What is a VPN, what is its purpose and why would you need one?
With the everyday threat of having your information stolen from you, there are many ways in which we can protect ourselves and ensure that we don’t leak too much information. One way we can achieve this is by using a Virtual Private Network (VPN). A VPN essentially acts as a middleman, but as it does this it will do multiple things to the connection. The main reason why someone might use a VPN would be to encrypt the data as it passes through the Internet Service Provider (ISP) this would mean that the ISP or anyone trying to look at your connection would just see encrypted data rather than your usual data.
This allows you to do multiple things, it can allow you to mask your IP address, change your location, avoid censorship and much more. But why would you want to change your location? Well let’s say you want to watch an episode of something and the only place you can access it is through the USA, then this is the perfect time to switch on a VPN and use a server in the USA. Same goes for if you are in China, and you want to visit Facebook, then you will have to use a VPN to bypass the Great Firewall of China. Or you just might not trust your government or ISP (I wouldn’t) then encrypting your traffic and masking your IP would be a good place to start. Although this is only useful if the VPN provider doesn’t keep logs of your activity and you have t be wary of where that company is based. Read more about what a VPN is and how it works here.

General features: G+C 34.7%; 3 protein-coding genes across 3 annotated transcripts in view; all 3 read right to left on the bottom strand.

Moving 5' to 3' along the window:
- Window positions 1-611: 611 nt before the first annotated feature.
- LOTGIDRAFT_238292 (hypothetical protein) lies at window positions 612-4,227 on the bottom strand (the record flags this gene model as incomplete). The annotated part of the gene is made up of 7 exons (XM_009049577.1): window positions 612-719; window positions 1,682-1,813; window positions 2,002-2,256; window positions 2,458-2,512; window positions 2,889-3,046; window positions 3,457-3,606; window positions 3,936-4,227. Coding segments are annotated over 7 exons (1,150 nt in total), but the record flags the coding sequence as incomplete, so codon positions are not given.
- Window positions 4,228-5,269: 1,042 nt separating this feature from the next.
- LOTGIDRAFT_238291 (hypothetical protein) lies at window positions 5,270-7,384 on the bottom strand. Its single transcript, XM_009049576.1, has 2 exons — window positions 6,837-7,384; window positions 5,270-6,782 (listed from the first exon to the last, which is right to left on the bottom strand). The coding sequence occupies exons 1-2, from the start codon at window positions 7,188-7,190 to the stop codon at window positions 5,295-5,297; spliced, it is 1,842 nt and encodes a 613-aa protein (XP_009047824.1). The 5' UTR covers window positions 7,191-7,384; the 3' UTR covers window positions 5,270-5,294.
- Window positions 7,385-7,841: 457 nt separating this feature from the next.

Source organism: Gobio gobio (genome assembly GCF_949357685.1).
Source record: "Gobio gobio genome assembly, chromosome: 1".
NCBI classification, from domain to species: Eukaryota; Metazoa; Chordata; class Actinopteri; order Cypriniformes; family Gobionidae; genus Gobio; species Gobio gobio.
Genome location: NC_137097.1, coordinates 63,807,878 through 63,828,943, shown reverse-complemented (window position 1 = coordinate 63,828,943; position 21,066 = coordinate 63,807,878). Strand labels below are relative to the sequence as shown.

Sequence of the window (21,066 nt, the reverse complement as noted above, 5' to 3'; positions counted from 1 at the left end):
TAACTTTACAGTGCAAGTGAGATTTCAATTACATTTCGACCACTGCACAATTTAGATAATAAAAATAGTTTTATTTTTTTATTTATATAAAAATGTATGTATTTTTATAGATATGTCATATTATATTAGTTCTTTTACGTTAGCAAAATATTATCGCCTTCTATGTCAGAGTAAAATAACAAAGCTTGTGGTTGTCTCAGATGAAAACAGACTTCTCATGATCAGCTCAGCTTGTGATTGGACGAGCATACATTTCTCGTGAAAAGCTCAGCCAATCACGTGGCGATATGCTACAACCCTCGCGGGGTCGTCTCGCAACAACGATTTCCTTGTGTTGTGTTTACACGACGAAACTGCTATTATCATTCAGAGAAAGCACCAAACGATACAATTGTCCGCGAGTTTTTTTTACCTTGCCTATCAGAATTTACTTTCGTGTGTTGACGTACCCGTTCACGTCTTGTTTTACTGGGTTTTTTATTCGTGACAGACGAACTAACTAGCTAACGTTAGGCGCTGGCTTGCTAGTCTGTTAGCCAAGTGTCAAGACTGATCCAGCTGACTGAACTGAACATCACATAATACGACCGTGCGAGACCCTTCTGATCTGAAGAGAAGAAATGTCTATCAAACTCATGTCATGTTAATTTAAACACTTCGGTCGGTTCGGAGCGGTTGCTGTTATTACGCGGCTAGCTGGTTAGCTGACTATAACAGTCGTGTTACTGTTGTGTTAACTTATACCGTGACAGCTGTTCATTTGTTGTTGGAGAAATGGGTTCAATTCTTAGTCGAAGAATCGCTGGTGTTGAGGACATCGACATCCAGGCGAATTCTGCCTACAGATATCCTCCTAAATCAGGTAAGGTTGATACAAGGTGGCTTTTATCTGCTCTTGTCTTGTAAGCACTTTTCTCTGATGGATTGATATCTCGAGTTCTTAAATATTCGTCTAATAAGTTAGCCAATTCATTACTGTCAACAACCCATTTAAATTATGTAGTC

We will then assemble a list of the 4 best VPN services available showing the pros and cons to each, with a short summary of what we think is the best VPN of 2017.
So let’s start off with price, with Private Tunnel coming in at the cheapest of the ones selected at $6 per month or $35 per annual.
PIA is the second cheapest provider with $6.95 per month or $39.95 per annual.
TunnelBear is a fair price coming in at $9.99 per month or $59.88 per annual. However, TunnelBear is the only VPN provider that offers a free service, but with that free service, you get a 500MB usage cap although you can tweet about them and you get a free 1GB extra (I doubt they stack either).
NordVPN is the most costly provider with a monthly price of $11.95 and $69 per annual, however, the price is justified with a number of features they provide, to which I will go into more detail in the next sections. Although it might be the most expensive out of these choices, we have a discount code for you which will give you 72% off a 2-year plan. Use coupon code: demmsec
These speed tests were done twice to ensure that I got the best result. The first result you see is my original speed with no VPN, so you can get a feel of how much the speeds change when a VPN is used.